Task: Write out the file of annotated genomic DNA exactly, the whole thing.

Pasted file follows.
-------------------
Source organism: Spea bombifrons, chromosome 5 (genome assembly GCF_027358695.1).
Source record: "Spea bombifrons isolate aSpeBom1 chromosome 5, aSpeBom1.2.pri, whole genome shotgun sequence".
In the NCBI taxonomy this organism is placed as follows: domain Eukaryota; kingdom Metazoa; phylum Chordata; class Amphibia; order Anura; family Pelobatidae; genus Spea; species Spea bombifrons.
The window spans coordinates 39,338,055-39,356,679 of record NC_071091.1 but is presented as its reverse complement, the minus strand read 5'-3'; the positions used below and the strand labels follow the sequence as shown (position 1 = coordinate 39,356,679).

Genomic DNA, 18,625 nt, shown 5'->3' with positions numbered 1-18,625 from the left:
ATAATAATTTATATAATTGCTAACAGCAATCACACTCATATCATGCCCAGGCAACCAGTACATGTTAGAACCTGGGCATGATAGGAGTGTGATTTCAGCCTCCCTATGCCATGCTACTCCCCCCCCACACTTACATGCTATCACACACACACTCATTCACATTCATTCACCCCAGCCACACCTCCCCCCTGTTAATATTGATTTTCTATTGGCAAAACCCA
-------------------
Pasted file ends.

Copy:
Source organism: Spea bombifrons, chromosome 5 (genome assembly GCF_027358695.1).
Source record: "Spea bombifrons isolate aSpeBom1 chromosome 5, aSpeBom1.2.pri, whole genome shotgun sequence".
In the NCBI taxonomy this organism is placed as follows: domain Eukaryota; kingdom Metazoa; phylum Chordata; class Amphibia; order Anura; family Pelobatidae; genus Spea; species Spea bombifrons.
The window spans coordinates 39,338,055-39,356,679 of record NC_071091.1 but is presented as its reverse complement, the minus strand read 5'-3'; the positions used below and the strand labels follow the sequence as shown (position 1 = coordinate 39,356,679).

Genomic DNA, 18,625 nt, shown 5'->3' with positions numbered 1-18,625 from the left:
ATAATAATTTATATAATTGCTAACAGCAATCACACTCATATCATGCCCAGGCAACCAGTACATGTTAGAACCTGGGCATGATAGGAGTGTGATTTCAGCCTCCCTATGCCATGCTACTCCCCCCCCACACTTACATGCTATCACACACACACTCATTCACATTCATTCACCCCAGCCACACCTCCCCCCTGTTAATATTGATTTTCTATTGGCAAAACCCA